So here's my sew-along quilt on Randi's frame. She did a fabulous job on two quilts I sent to American Patchwork and Quilting so I know this quilt is in good hands. Usually I don't tell the quilter what to do but recently, I saw  something on another quilt she did and asked if she thought it would work on mine. She's going to use it in the setting squares and then 'goof around' on the rest of the blocks and borders. I'm excited to see how it will turn out!

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Randi sent me a few snaps to tease me. Look how pretty the feathers are on this block! You can see a little sneak peek of the action on the triangle to the left. Cute cute cute.

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And look what she did with my Spider block! I'm so excited about this ... now I want to make a Halloween quilt to go with the quilting!

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I know you're going to want your quilt finished just like mine. Randi and I worked out a deal for those of you who have been sewing along during the shop hop ... and I know there are a bunch of you doing it! She'll discount her prices 10% for those who send their Sew-Along quilts to her at Jublilee Quilting

And there's more! We both thought a contest was in order. I think it's important to get it done so here's the rules. Between today and September 16, bring me a photo of your finished quilt top ... include your name and phone number on it.  On September 17 ... which just happens to be the 33rd anniversary of my enlistment into the USArmy ... I'll draw a name and that person will get their quilting done for free by Randi!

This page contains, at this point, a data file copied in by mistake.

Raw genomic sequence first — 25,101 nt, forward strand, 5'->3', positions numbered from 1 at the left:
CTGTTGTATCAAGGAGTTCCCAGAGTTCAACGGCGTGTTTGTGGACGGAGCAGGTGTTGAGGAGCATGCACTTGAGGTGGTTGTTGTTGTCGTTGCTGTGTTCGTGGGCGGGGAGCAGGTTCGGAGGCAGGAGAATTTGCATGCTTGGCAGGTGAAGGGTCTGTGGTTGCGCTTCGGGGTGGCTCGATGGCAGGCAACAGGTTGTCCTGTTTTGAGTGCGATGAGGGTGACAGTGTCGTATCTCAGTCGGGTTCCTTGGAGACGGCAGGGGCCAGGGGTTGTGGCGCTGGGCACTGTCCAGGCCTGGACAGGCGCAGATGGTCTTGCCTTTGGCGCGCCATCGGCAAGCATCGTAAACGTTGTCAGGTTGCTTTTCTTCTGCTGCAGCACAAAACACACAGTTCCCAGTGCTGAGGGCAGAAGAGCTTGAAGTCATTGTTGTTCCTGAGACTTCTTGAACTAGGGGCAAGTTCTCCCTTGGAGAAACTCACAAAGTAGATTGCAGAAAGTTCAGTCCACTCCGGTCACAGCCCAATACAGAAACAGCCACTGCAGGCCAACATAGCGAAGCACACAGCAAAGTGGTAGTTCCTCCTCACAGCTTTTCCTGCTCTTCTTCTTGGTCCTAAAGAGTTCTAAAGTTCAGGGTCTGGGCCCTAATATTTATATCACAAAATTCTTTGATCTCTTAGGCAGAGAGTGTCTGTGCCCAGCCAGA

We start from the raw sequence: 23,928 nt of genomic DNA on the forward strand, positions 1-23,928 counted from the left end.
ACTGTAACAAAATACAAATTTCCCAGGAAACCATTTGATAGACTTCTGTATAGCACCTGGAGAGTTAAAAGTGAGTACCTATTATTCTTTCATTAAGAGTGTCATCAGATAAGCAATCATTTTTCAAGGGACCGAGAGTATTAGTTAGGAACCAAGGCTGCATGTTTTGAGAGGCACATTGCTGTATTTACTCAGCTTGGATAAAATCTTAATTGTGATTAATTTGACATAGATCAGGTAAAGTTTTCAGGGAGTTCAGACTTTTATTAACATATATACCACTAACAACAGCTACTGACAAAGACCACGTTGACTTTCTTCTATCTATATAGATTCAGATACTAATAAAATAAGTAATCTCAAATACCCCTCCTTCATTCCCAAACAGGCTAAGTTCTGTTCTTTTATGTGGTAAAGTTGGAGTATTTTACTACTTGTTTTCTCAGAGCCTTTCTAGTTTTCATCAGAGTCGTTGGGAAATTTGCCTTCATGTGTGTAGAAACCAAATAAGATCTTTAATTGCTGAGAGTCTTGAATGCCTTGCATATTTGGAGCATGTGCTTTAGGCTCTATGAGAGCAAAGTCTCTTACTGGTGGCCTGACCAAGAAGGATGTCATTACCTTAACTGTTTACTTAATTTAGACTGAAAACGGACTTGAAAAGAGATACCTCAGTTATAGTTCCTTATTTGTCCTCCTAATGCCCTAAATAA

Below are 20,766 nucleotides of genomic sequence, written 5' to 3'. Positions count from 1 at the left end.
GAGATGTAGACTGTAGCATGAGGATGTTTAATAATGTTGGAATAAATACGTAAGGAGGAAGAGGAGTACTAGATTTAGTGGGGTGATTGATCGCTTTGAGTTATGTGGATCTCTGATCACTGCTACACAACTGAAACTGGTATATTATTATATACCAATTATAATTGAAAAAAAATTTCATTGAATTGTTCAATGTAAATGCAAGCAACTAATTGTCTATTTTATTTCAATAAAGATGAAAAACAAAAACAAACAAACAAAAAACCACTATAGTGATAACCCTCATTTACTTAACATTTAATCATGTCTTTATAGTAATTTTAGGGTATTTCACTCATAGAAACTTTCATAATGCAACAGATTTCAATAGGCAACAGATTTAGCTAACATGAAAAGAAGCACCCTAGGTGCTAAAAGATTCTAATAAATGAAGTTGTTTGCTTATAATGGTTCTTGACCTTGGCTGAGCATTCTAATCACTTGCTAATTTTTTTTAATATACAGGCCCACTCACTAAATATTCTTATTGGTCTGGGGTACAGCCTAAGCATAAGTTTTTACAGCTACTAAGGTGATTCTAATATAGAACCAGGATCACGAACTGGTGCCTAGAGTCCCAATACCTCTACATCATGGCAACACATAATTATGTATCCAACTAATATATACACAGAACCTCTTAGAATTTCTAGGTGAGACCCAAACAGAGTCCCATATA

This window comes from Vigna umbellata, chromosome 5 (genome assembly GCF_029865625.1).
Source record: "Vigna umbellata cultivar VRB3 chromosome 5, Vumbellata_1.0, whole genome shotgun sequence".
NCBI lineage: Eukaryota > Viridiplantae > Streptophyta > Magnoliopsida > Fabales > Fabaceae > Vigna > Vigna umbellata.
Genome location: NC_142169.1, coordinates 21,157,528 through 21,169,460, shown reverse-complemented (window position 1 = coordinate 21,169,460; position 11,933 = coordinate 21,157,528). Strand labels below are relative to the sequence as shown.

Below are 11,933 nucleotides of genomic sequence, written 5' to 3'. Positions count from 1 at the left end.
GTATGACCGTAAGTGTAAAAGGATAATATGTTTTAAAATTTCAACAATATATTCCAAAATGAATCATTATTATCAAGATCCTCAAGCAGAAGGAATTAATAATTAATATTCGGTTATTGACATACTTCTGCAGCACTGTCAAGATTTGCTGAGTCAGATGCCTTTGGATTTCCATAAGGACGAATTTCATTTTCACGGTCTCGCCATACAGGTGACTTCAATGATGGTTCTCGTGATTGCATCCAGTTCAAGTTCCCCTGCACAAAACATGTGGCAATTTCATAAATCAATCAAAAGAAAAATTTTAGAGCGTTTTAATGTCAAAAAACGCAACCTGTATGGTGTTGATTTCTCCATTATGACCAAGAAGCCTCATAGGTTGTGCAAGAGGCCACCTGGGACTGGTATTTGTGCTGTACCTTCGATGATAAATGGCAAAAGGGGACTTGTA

I'd love it if you brought your pix to our booth at the state fair ... we'll show them off for you! (My finished quilt will be there so you can see it up close.) Drop them off at the store. You can mail your photo to me, too ... the Cottage address is on the web site.  I mostly want to see how fabulous they are! BTW ... winner pays Minnesota sales tax and any shipping costs if needed.

I'm anxious to get my binding on it now. (Eight strips ... 2 1/2" wide.) It will be wonderful to be using it on the couch this Winter and to always have the memory of this particular time of my life embedded in each square, triangle and rectangle!

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Last day of the shop hop ... finish up your quilt!


The blocks are made and the quilt top is sewn together. Let's finish with some borders.


I decided to add corner stones to add some interest to the borders. For the inner border they finish at 3" and for the outer border 6". Four-patch blocks were my choice.

For the inner border blocks, cut 2 - 2x2 from a background and cut 2 - 2x2" from scraps for each blocks. Mine are very scrappy and don't match at all.

For the outer border blocks, cut 2 - 3  1/2 x 3  1/2" from the background and cut 2 - 3  1/2 x 3  1/2" from scraps for each block. You need four in all.